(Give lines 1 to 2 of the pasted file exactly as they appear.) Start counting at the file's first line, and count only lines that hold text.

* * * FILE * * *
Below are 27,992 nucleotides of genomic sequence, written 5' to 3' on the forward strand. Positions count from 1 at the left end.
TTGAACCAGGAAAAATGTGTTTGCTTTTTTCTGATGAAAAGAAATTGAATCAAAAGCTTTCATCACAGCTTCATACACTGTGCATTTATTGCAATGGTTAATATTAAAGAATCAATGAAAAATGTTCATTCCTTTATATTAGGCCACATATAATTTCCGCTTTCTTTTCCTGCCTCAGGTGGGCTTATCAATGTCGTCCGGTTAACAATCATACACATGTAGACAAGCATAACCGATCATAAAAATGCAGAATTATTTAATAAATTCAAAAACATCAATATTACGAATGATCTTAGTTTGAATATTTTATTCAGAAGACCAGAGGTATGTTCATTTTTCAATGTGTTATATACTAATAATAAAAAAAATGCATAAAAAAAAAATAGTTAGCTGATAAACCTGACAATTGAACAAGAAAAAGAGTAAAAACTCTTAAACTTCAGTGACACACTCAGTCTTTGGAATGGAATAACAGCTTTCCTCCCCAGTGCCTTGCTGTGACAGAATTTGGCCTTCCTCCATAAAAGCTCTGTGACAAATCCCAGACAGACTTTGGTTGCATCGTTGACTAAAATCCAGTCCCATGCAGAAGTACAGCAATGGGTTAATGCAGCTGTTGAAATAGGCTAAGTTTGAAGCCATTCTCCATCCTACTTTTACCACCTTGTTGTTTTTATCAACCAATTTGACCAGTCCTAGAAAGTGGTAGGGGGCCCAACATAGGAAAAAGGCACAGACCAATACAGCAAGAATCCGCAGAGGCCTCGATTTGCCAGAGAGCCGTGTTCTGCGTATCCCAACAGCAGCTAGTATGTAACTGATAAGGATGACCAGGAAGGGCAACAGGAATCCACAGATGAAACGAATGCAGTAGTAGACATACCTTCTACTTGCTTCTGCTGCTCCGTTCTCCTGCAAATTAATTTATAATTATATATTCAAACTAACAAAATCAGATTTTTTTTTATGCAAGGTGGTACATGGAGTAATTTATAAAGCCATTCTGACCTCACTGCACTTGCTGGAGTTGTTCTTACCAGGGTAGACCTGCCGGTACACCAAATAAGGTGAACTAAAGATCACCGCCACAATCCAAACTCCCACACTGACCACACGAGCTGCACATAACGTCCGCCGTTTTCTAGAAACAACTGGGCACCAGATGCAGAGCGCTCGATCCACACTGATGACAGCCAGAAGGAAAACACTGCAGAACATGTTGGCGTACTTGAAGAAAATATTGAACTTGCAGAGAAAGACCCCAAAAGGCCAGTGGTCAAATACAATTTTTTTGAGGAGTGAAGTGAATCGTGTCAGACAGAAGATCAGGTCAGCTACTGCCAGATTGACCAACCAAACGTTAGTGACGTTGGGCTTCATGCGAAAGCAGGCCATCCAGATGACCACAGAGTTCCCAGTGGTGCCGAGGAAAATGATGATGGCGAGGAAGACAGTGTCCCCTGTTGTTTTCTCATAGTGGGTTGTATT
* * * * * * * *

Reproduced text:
Below are 27,992 nucleotides of genomic sequence, written 5' to 3' on the forward strand. Positions count from 1 at the left end.
TTGAACCAGGAAAAATGTGTTTGCTTTTTTCTGATGAAAAGAAATTGAATCAAAAGCTTTCATCACAGCTTCATACACTGTGCATTTATTGCAATGGTTAATATTAAAGAATCAATGAAAAATGTTCATTCCTTTATATTAGGCCACATATAATTTCCGCTTTCTTTTCCTGCCTCAGGTGGGCTTATCAATGTCGTCCGGTTAACAATCATACACATGTAGACAAGCATAACCGATCATAAAAATGCAGAATTATTTAATAAATTCAAAAACATCAATATTACGAATGATCTTAGTTTGAATATTTTATTCAGAAGACCAGAGGTATGTTCATTTTTCAATGTGTTATATACTAATAATAAAAAAAATGCATAAAAAAAAAATAGTTAGCTGATAAACCTGACAATTGAACAAGAAAAAGAGTAAAAACTCTTAAACTTCAGTGACACACTCAGTCTTTGGAATGGAATAACAGCTTTCCTCCCCAGTGCCTTGCTGTGACAGAATTTGGCCTTCCTCCATAAAAGCTCTGTGACAAATCCCAGACAGACTTTGGTTGCATCGTTGACTAAAATCCAGTCCCATGCAGAAGTACAGCAATGGGTTAATGCAGCTGTTGAAATAGGCTAAGTTTGAAGCCATTCTCCATCCTACTTTTACCACCTTGTTGTTTTTATCAACCAATTTGACCAGTCCTAGAAAGTGGTAGGGGGCCCAACATAGGAAAAAGGCACAGACCAATACAGCAAGAATCCGCAGAGGCCTCGATTTGCCAGAGAGCCGTGTTCTGCGTATCCCAACAGCAGCTAGTATGTAACTGATAAGGATGACCAGGAAGGGCAACAGGAATCCACAGATGAAACGAATGCAGTAGTAGACATACCTTCTACTTGCTTCTGCTGCTCCGTTCTCCTGCAAATTAATTTATAATTATATATTCAAACTAACAAAATCAGATTTTTTTTTATGCAAGGTGGTACATGGAGTAATTTATAAAGCCATTCTGACCTCACTGCACTTGCTGGAGTTGTTCTTACCAGGGTAGACCTGCCGGTACACCAAATAAGGTGAACTAAAGATCACCGCCACAATCCAAACTCCCACACTGACCACACGAGCTGCACATAACGTCCGCCGTTTTCTAGAAACAACTGGGCACCAGATGCAGAGCGCTCGATCCACACTGATGACAGCCAGAAGGAAAACACTGCAGAACATGTTGGCGTACTTGAAGAAAATATTGAACTTGCAGAGAAAGACCCCAAAAGGCCAGTGGTCAAATACAATTTTTTTGAGGAGTGAAGTGAATCGTGTCAGACAGAAGATCAGGTCAGCTACTGCCAGATTGACCAACCAAACGTTAGTGACGTTGGGCTTCATGCGAAAGCAGGCCATCCAGATGACCACAGAGTTCCCAGTGGTGCCGAGGAAAATGATGATGGCGAGGAAGACAGTGTCCCCTGTTGTTTTCTCATAGTGGGTTGTATT